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How to make a diamond patterned trellis vine wall
DECIDE HOW WIDE YOU WANT THE WALL DIAMONDS
The ideal way to figure this out is the height, figure out how many diamonds you can fit in there. This example is 22″ wide. I would not go any less because it will be too small.
Materials you need to make a wall trellis
What you need (Amazon Links Below):
Ideal plants/vines for wall trellis climbing
I prefer the star jasmine vine. Our location gets morning sun which is best for it or else it will scorch. We added drip irrigation.
Find a vine that does not grab but rather grows tall. Ones to avoid are cats claw (messy!) and creeping fig as they can damage walls and fences.
I went to the nursery and bought the smallest gallon of climbing star jasmine I could find. I couldn’t buy 13 huge ones, I wanted to save money and patience would just have to come. I untangled each plant’s vines and wrapped them around the wall just going up on both sides. Clip the vines that are growing the wrong way.
Here is HOW TO INSTALL a diamond trellis –
- Determine your diamond pattern size: Measure the wall width and divide by the numbered diamonds you would like. TIP: Do not go less than 22″ wide. What I show you is 46″ wide.
- Tape a string to assist with marking the top, middle, and center of diamond. Use chalk to mock up size.
- When satisfied, drill diamond points and hammer wall plugs.
- Plant the vine at the base of the diamond.
- Untangle each plant’s vines and wrap it around the wire going up on both sides – I love star jasmine, it does not stick to walls yet is trainable.
- Once planted, clip the vines that are growing the wrong way (toward you). It will allow the plant to put more energy to grow taller.
- ALL DONE!Water well, fertilize, and allow vines to overlap. Occasionally trim when necessary.
My vine walls in phases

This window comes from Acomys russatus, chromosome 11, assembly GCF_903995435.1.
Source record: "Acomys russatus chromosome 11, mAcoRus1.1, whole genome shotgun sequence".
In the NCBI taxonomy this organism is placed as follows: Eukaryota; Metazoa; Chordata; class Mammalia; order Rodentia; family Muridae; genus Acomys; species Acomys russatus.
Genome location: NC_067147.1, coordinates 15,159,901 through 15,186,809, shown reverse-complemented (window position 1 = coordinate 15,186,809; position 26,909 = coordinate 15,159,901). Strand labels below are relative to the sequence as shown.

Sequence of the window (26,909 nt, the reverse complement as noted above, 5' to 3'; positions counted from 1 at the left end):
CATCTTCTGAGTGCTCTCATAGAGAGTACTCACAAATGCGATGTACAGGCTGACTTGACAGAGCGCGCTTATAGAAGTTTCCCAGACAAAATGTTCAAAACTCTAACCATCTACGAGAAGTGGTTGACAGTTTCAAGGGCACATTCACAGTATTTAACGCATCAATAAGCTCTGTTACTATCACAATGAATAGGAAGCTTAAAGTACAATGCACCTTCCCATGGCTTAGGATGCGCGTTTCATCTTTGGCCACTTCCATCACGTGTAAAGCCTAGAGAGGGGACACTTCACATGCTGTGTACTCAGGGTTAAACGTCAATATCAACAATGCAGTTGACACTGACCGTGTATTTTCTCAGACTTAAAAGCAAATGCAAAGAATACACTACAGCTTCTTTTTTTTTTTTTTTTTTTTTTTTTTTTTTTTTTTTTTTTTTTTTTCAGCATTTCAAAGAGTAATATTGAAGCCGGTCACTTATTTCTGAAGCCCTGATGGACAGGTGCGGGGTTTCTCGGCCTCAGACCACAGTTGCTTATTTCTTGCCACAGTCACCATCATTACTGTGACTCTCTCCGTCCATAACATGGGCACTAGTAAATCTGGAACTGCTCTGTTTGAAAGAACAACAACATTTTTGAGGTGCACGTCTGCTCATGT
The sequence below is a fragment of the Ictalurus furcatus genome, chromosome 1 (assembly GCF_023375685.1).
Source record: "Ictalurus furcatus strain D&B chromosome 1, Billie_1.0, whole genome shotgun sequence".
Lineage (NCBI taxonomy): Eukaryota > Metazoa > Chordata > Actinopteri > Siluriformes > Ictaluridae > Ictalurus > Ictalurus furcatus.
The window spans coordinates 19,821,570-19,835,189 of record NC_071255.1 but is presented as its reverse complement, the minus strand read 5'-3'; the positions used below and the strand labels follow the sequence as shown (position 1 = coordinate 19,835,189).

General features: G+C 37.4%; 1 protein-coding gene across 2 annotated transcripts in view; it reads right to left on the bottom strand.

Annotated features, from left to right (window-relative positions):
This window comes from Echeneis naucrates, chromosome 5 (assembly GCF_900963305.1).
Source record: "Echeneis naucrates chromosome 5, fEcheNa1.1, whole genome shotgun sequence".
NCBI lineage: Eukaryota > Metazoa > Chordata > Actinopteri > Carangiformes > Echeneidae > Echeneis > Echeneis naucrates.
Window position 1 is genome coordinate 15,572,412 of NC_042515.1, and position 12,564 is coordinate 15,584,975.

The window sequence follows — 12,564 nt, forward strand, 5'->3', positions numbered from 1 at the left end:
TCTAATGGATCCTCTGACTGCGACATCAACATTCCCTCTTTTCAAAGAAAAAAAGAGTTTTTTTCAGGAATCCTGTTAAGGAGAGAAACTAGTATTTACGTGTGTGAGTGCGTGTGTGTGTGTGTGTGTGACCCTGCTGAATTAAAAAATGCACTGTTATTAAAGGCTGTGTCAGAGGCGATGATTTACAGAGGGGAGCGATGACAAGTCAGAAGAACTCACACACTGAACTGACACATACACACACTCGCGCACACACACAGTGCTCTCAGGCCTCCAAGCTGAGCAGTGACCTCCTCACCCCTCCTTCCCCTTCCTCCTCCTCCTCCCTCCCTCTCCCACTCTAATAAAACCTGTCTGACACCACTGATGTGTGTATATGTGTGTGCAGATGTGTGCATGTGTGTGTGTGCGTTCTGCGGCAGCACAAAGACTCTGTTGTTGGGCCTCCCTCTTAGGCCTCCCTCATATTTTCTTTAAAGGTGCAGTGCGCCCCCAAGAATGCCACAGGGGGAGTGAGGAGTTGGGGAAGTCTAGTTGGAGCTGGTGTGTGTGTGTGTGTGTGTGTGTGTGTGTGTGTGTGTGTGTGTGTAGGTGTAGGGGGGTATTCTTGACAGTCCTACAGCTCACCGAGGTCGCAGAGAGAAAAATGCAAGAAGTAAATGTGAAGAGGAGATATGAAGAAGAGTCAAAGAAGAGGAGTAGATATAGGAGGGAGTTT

Let’s look back at some old vine photos. It’s crazy to see my backyard like this, completely bare and now it’s filled with trees and the wall is covered. Let this be encouragement to all of you if you are starting with a barebones no personality backyard. We all start from somewhere.
You can see how 22″ is enough, don’t go smaller than that. You also don’t need to touch the very bottom of the soil, a few inches above is good.
Within two years it looked like this –
I used to trim them every spring so they would stay in a diamond shape. It really took forever. It’s exhausting and I decided to let it be. I will take a hedger and cut anything that pokes out from the wall. Anything between the eyelet screws can be quite difficult. Some seasons I hire my friend Jill to come and help me prune everything, the roses, citrus and the vine wall.
I suggest if you live in Phoenix to cut them as soon as the cooler weather hits because you have a good few months of non crazy jasmine growing time. They grow like a weed in the spring so there’s no point cutting at the start of spring or else all your pruning goes to waste.
Here are the tools: eye screws with plug anchors with floral wire – and to get the eyelet screws secured to any cinderblock wall you’d probably want some plastic anchors and a good drill bit for the material you are drilling into – concrete block or wood. It truly is worth the work and patience, it’s just beautiful and a great way to fill up a wall and bring in greenery.
Now we have a new area and here’s what I did instead – large diamonds! I simply measured the entire width and divided by a guess of numbered diamonds I’d like, adjusted it until I was happy with the number.
The top and bottom row are aligned, and then I divided the width and started my next line with dots so I knew where to drill for the eyes crews. You can use chalk and see if you like the look before you start drilling.
If you have any questions please feel free to ask in the comment section.
*This post has been updated from it’s original publish date on October 4, 2017.
Is there a vine that will grow in zone 7 for this purpose? I don’t think star jasmine will survive here.